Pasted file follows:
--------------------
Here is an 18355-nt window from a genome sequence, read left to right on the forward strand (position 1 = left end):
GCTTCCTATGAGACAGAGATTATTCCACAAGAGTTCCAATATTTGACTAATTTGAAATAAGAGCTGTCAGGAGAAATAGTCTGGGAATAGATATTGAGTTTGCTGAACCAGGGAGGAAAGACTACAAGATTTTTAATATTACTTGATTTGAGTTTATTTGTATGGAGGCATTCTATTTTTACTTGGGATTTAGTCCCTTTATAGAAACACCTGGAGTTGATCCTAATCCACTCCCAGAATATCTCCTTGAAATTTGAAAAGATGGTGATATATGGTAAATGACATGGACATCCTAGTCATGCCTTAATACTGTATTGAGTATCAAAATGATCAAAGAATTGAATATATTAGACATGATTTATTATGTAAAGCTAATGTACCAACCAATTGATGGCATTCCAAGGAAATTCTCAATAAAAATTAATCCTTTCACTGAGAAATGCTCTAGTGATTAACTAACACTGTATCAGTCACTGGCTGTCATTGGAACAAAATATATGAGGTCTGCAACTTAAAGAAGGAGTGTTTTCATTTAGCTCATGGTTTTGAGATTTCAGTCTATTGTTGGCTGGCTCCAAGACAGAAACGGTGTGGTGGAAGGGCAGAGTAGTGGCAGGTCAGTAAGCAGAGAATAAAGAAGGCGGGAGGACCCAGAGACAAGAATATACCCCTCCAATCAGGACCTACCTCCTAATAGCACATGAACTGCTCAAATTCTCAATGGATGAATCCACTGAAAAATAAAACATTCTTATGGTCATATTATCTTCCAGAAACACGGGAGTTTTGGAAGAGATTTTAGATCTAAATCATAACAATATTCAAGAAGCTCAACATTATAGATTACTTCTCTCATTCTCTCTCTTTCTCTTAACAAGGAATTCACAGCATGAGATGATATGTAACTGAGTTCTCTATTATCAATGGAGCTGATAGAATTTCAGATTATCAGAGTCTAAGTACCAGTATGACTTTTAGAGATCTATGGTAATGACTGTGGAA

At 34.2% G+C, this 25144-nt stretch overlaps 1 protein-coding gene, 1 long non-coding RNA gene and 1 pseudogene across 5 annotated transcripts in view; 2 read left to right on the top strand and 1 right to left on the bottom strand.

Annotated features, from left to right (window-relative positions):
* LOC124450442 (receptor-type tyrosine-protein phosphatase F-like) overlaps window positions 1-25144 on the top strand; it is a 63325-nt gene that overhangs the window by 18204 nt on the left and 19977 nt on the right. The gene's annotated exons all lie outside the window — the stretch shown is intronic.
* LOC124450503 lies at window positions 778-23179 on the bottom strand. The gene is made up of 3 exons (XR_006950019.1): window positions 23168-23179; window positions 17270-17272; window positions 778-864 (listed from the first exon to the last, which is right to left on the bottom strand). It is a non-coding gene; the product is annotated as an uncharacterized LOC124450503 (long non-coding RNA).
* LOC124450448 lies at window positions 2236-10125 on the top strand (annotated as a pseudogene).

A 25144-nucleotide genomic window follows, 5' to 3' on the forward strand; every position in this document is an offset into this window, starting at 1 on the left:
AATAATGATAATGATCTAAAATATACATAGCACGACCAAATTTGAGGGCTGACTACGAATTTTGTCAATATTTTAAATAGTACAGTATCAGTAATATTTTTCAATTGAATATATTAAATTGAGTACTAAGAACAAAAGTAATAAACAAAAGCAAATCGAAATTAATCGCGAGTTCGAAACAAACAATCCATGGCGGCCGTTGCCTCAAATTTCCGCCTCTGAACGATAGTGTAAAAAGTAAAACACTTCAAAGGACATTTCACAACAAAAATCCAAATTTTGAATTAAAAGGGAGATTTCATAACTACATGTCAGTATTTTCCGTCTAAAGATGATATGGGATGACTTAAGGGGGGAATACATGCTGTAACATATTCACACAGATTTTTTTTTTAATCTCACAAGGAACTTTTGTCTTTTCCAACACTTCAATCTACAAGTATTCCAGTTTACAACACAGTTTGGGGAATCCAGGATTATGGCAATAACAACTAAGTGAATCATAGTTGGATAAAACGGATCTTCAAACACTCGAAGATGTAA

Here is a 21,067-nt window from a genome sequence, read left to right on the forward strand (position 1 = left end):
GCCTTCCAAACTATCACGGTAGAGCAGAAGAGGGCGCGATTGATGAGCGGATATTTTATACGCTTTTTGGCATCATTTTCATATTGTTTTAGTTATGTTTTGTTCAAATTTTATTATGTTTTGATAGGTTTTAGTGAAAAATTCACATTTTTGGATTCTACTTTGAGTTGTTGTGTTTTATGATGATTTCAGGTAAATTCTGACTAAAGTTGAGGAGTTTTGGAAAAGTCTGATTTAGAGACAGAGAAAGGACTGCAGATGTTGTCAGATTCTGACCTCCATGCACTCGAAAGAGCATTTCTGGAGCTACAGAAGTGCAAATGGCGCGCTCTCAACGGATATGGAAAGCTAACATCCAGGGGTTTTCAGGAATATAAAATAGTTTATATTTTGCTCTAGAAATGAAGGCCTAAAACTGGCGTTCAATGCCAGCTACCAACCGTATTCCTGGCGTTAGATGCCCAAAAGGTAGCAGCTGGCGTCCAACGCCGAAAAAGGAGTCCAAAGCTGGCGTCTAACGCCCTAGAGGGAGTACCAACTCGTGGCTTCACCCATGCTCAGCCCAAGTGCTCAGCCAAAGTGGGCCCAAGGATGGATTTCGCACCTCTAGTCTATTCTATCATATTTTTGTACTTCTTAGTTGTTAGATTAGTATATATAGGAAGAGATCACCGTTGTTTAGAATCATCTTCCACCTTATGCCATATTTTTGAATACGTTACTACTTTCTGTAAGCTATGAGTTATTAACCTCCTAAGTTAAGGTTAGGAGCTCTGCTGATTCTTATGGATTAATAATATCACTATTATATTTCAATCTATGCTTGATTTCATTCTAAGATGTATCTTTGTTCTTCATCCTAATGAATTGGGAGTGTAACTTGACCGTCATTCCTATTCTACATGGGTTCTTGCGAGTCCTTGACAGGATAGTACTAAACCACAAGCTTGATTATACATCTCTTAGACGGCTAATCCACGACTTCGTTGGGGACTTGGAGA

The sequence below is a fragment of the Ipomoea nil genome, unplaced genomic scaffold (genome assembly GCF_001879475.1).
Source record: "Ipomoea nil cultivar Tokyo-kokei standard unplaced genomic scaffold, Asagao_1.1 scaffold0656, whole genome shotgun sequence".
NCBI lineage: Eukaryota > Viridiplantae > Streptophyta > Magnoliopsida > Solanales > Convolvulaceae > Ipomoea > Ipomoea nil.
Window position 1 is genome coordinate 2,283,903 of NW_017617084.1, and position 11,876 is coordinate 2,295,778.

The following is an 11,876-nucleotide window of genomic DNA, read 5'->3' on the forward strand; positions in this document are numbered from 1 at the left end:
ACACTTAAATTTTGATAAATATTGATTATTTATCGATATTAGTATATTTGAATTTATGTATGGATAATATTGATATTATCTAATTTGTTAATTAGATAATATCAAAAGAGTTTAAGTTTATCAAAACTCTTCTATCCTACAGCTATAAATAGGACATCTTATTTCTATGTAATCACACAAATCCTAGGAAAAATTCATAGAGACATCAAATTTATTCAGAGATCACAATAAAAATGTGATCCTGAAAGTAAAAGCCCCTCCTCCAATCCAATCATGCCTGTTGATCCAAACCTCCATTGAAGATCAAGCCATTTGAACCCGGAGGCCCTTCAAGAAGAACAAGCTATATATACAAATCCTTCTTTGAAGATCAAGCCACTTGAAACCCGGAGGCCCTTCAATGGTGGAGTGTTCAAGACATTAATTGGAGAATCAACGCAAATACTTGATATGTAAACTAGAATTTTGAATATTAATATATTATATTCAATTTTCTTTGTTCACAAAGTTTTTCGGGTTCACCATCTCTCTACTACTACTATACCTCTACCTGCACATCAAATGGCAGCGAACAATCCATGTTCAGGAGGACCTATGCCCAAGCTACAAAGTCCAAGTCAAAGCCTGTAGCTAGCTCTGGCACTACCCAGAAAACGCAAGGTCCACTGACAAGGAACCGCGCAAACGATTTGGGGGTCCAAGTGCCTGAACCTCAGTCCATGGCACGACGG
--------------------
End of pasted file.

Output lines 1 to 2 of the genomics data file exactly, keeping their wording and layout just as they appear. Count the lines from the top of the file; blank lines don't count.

Here is an 18355-nt window from a genome sequence, read left to right on the forward strand (position 1 = left end):
GCTTCCTATGAGACAGAGATTATTCCACAAGAGTTCCAATATTTGACTAATTTGAAATAAGAGCTGTCAGGAGAAATAGTCTGGGAATAGATATTGAGTTTGCTGAACCAGGGAGGAAAGACTACAAGATTTTTAATATTACTTGATTTGAGTTTATTTGTATGGAGGCATTCTATTTTTACTTGGGATTTAGTCCCTTTATAGAAACACCTGGAGTTGATCCTAATCCACTCCCAGAATATCTCCTTGAAATTTGAAAAGATGGTGATATATGGTAAATGACATGGACATCCTAGTCATGCCTTAATACTGTATTGAGTATCAAAATGATCAAAGAATTGAATATATTAGACATGATTTATTATGTAAAGCTAATGTACCAACCAATTGATGGCATTCCAAGGAAATTCTCAATAAAAATTAATCCTTTCACTGAGAAATGCTCTAGTGATTAACTAACACTGTATCAGTCACTGGCTGTCATTGGAACAAAATATATGAGGTCTGCAACTTAAAGAAGGAGTGTTTTCATTTAGCTCATGGTTTTGAGATTTCAGTCTATTGTTGGCTGGCTCCAAGACAGAAACGGTGTGGTGGAAGGGCAGAGTAGTGGCAGGTCAGTAAGCAGAGAATAAAGAAGGCGGGAGGACCCAGAGACAAGAATATACCCCTCCAATCAGGACCTACCTCCTAATAGCACATGAACTGCTCAAATTCTCAATGGATGAATCCACTGAAAAATAAAACATTCTTATGGTCATATTATCTTCCAGAAACACGGGAGTTTTGGAAGAGATTTTAGATCTAAATCATAACAATATTCAAGAAGCTCAACATTATAGATTACTTCTCTCATTCTCTCTCTTTCTCTTAACAAGGAATTCACAGCATGAGATGATATGTAACTGAGTTCTCTATTATCAATGGAGCTGATAGAATTTCAGATTATCAGAGTCTAAGTACCAGTATGACTTTTAGAGATCTATGGTAATGACTGTGGAA